What would be the best way to learn Japanese grammar? I would like to try and avoid textbooks, but if they are clearly superior, I will try them. I’d prefer an online source, like WaniKani.
You could start with Tae Kim’s guide.
Try Cure Dolly’s organic japanese series on youtube. It’s very logical and easy to follow.
If you want an SRS platform like WaniKani there is Bunpro, but in my experience the lessons are very lacking. You can manually add grammar points that you’ve learned elsewhere just to help review them.
You could try memrise. I don’t know how good it is for free accounts since I did a lifetime back in the day, but there are a number of classes for grammar.
My study log has a list of (some of) the grammar resources I use. (Some that aren’t included are Tobira, Sou Matome, etc. But they wouldn’t be that useful for a beginner anyway).
I recommend starting off by going through a chapter of Tae Kim’s Grammar Guide every night before bed. That’s what I did and it was the first time I started learning grammar properly after wading through that slog otherwise known as Genki. (No offence to any Genki fans ).
Consistency is key, and whatever you do, make sure that you apply it in reading, writing, listening, etc.
A lot of people recommend Tae Kim’s guide. I personally didn’t like it but everyone’s different. The grammar points are presented one by one with simple explanation, but IMO it suffers from over-simplification sometimes, and there’s a lack of exercises.
If you’re comfortable with linguistic terms and aren’t worried about jumping into the deep end, Imabi is a good choice. The content is all top-tier and in depth, having been written by a linguist, but the site isn’t very well organised tbh. Also, a lack of exercises.
One resource that I’m currently really enjoying myself is Bunpro; it’s an SRS like Wanikani where it gives you a grammar point with a small explanation, links to a few different resources that also explain it, and then has you review it over time by filling the blanks of example sentences.
If you do eventually go the textbook route, the usual choices for that are either Genki or Minna no Nihongo. Other options include Japanese for Busy People, Yookoso, Japanese: the Spoken Language, Japanese the Manga Way, and Japanese from Zero; each of them obviously with their own pros and cons.
Personally, I would recommend getting your base down as quickly as possible with something like Tae Kim, and then diving headfirst into native content like manga and simple novels. It’s way more fun and teaches you via immersion. At first it feels somewhat like throwing yourself full-speed at a wall and hoping you can cling onto one of the bricks, but it gets easier the more you read, and the book clubs in this community are great for collaborating and discussing any problem areas with other readers.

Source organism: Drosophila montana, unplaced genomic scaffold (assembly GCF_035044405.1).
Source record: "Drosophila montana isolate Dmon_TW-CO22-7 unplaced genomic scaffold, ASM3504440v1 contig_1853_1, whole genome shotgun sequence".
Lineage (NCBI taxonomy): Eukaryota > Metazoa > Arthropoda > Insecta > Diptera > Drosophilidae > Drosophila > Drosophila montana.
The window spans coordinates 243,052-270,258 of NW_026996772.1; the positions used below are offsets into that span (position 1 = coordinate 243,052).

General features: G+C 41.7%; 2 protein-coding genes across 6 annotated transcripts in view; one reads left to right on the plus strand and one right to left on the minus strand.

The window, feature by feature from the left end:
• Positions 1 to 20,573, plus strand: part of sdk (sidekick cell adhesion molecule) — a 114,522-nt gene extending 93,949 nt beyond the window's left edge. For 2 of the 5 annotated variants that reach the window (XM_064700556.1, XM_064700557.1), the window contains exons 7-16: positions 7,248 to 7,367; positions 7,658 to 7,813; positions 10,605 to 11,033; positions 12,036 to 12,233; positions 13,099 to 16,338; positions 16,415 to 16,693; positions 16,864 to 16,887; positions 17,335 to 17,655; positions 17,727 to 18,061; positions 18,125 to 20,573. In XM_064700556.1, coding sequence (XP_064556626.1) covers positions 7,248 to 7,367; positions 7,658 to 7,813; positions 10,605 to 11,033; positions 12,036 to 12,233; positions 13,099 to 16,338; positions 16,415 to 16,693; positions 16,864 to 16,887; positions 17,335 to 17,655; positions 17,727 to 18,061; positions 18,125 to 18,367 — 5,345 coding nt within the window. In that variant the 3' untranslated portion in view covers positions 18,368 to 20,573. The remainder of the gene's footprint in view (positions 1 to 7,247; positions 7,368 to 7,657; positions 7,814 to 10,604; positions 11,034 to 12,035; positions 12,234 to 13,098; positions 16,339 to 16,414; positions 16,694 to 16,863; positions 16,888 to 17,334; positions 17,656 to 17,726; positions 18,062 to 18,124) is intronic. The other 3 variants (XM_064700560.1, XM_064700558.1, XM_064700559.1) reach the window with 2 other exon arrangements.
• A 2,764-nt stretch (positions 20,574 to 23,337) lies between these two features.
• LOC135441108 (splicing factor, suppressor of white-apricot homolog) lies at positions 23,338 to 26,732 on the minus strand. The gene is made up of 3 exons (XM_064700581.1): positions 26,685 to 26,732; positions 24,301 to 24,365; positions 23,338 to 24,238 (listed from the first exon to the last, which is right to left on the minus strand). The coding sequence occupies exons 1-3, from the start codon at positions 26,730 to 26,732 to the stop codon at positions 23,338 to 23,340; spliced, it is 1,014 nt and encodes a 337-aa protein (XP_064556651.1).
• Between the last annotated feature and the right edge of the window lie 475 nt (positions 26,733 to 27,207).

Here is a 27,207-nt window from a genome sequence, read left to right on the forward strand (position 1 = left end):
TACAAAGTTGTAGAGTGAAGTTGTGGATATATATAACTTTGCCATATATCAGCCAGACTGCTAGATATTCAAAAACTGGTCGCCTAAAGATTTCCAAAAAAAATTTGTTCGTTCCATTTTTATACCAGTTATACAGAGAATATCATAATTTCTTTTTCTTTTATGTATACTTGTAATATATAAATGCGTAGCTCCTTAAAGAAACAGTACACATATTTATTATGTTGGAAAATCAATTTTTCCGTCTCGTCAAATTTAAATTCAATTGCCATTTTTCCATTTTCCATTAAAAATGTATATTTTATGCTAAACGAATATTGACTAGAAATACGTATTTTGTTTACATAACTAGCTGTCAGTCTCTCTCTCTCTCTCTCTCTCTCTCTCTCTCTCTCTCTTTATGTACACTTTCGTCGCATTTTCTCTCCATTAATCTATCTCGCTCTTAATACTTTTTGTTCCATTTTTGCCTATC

Somewhat related to the above is Tadoku and graded readers. The idea is to read as early as possible, and not actively study grammar, but infer it from context. I can’t pretend I know how successful that is, but it’s an option nontheless.
I also avoided textbooks so here is the route I did via Youtube videos.
Japanese Ammo with Misa’s beginner playlist (good for learning vocab and drilling in grammar points since she builds on what was introduced in previous videos).
Cure dolly’s beginner playlist (more on the theory side of things which can help you understand why sentences are structured the way they are).
I completed Bunpro’s N5 and N4 grammar curriculum.
At around level 30, I started watching Youtube channels such as Nihongo no mori, Ako Nihongo lessons, Yumi yura, and Nihongo no Tabi in that order (for N3 content; they all teach in Japanese but may have subtitiles with Kanji / Hiragana).
I have tried the occasional Manga (e.g. Yotsuba, Rental Oniichan, Crystal Hunters, Love Hina) at various points in my study to gauge my progress as opposed to for completion.
My focus when studying Japanese is on reading so bear that in mind. Speaking is an entirely different beast because it goes beyond relying on Kanji as a crutch of sorts as well as pitch accent.
Good luck my dude. It is a long and arduous journey that requires sheer will to not quit. There were many times that I wanted to quit but that feeling of accomplishing a new task (e.g. Going from being lost in a Nihongo no mori video to understanding 80% of it in a matter of a few months) has kept me going.
I haven’t seen anyone mention Tokini Andy yet. This playlist follows Genki I and II but is in a video format. I also didn’t want to use a textbook but I still wanted something structured, so this worked out for me.
You could try out the website Marugoto Plus A1. There is an explanation for each grammar point, a lot of videos and checkpoint exercises to practice. There are also cultur related notes and videos!
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